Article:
2020 Hellman Fellow
Assistant Professor, Political Science
UC San Diego
Project title: The Autocratic Roots of the Global Learning Crisis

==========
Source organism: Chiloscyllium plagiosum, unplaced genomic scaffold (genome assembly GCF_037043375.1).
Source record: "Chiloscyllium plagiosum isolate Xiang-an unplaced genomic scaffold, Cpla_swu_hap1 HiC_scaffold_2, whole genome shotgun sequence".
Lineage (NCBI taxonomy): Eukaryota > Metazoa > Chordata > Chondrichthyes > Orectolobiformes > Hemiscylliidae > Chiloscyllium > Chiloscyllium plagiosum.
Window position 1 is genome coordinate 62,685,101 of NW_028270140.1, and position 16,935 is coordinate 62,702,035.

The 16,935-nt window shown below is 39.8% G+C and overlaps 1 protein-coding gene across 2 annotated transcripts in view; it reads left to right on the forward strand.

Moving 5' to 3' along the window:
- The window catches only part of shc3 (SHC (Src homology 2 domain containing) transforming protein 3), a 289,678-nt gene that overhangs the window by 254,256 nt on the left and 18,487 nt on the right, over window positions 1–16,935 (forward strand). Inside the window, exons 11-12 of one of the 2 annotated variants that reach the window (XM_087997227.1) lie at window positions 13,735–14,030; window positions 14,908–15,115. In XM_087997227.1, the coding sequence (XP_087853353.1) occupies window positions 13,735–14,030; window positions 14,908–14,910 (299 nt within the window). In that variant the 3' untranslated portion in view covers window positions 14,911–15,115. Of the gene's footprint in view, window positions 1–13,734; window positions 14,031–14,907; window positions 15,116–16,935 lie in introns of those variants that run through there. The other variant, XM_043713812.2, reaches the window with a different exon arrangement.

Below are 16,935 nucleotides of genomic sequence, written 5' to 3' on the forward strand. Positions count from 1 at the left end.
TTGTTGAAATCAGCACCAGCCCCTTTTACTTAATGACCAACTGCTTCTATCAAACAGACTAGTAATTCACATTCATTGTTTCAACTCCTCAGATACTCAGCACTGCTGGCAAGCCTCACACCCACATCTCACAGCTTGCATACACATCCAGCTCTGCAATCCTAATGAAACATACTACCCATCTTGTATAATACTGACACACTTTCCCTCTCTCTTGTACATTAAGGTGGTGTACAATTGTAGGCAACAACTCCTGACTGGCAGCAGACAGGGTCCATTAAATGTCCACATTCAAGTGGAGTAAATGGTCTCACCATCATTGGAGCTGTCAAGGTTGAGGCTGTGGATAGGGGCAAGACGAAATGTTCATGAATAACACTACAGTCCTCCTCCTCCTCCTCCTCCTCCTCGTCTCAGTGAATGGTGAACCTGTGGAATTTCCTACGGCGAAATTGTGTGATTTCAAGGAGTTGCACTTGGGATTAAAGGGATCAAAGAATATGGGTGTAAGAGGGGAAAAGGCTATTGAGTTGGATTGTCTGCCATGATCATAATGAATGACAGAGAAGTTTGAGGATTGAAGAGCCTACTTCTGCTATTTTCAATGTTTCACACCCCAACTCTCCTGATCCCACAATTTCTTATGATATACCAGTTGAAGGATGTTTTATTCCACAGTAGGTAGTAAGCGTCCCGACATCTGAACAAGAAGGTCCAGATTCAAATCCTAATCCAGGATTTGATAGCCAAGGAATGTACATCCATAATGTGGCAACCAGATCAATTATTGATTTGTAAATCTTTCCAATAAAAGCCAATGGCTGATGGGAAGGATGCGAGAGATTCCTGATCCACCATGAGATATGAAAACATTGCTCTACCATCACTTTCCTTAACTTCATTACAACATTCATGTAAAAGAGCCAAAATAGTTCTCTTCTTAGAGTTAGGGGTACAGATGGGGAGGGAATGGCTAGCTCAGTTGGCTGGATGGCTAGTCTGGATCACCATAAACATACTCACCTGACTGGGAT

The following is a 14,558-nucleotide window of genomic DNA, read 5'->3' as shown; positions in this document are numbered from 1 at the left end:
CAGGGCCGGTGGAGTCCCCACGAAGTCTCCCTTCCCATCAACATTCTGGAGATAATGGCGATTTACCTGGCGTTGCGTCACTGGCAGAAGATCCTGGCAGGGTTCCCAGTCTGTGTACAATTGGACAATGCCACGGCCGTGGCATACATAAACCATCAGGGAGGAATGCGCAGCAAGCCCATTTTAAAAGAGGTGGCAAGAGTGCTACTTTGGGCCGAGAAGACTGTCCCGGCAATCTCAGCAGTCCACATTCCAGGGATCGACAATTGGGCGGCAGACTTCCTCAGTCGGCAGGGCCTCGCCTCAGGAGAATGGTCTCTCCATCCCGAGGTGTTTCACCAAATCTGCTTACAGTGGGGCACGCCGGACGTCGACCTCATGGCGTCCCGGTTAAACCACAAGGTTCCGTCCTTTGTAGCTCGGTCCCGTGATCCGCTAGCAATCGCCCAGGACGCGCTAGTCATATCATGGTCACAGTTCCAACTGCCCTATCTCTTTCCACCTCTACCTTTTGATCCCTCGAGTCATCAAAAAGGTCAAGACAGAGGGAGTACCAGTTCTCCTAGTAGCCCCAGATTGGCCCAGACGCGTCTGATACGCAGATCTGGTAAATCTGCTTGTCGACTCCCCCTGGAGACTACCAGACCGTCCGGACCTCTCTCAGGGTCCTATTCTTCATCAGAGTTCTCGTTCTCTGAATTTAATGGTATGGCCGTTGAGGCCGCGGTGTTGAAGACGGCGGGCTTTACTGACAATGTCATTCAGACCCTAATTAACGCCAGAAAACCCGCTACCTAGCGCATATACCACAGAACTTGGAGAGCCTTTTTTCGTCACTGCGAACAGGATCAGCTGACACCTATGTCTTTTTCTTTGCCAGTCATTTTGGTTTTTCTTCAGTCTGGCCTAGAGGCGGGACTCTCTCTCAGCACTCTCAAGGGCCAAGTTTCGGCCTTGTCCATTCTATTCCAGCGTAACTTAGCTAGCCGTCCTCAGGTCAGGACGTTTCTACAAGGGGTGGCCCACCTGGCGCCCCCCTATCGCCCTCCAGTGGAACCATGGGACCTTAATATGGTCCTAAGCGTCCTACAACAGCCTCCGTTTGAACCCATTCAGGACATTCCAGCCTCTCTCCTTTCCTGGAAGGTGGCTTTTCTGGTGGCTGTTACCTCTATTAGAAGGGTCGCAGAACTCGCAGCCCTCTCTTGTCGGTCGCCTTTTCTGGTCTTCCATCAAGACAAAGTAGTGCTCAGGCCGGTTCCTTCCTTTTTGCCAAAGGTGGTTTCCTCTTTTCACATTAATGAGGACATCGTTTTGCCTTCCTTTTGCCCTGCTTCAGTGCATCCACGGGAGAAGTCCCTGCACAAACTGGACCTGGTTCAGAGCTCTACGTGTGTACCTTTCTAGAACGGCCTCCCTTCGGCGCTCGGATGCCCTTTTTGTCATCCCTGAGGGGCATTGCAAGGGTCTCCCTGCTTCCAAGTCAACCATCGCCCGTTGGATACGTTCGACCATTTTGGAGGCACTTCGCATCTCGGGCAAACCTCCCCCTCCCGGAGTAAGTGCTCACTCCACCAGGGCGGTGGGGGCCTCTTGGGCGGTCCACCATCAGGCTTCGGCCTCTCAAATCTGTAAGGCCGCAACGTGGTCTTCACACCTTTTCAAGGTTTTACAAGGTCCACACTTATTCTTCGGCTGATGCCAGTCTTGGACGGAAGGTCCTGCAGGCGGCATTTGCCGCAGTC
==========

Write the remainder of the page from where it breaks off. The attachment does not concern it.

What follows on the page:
Project description: Education systems are uniquely positioned to level the playing field, empower individuals, and promote economic development. Around the world, governments have made impressive efforts to expand access to primary schooling: While in the early nineteenth century only five percent of school-aged children were enrolled in primary school, today almost all countries have universal primary education. A large literature in political science and economics argues that the leading force driving the expansion of primary education was the spread of democratic voting rights and the electoral incentives this created for politicians to promote human development (Brown 1999; Mariscal and Sokoloff 2000; Lindert 2004; Brown & Hunter 2004; Stasavage 2005; Acemoglu & Robinson 2006; Ansell 2010; Harding & Stasavage 2014). The argument that politicians have incentives to promote human development, at least in democracies, appears to clash with the global learning crisis, a term coined by UNESCO to describe the worrisome fact that many children are completing primary school without having learned even basic reading and arithmetic skills (UNESCO 2014; World Development Report 2018). In fact, the crosscountry correlation between average years of schooling and scores in international assessments of student math skills is 0.07 (Paglayan 2018, under review).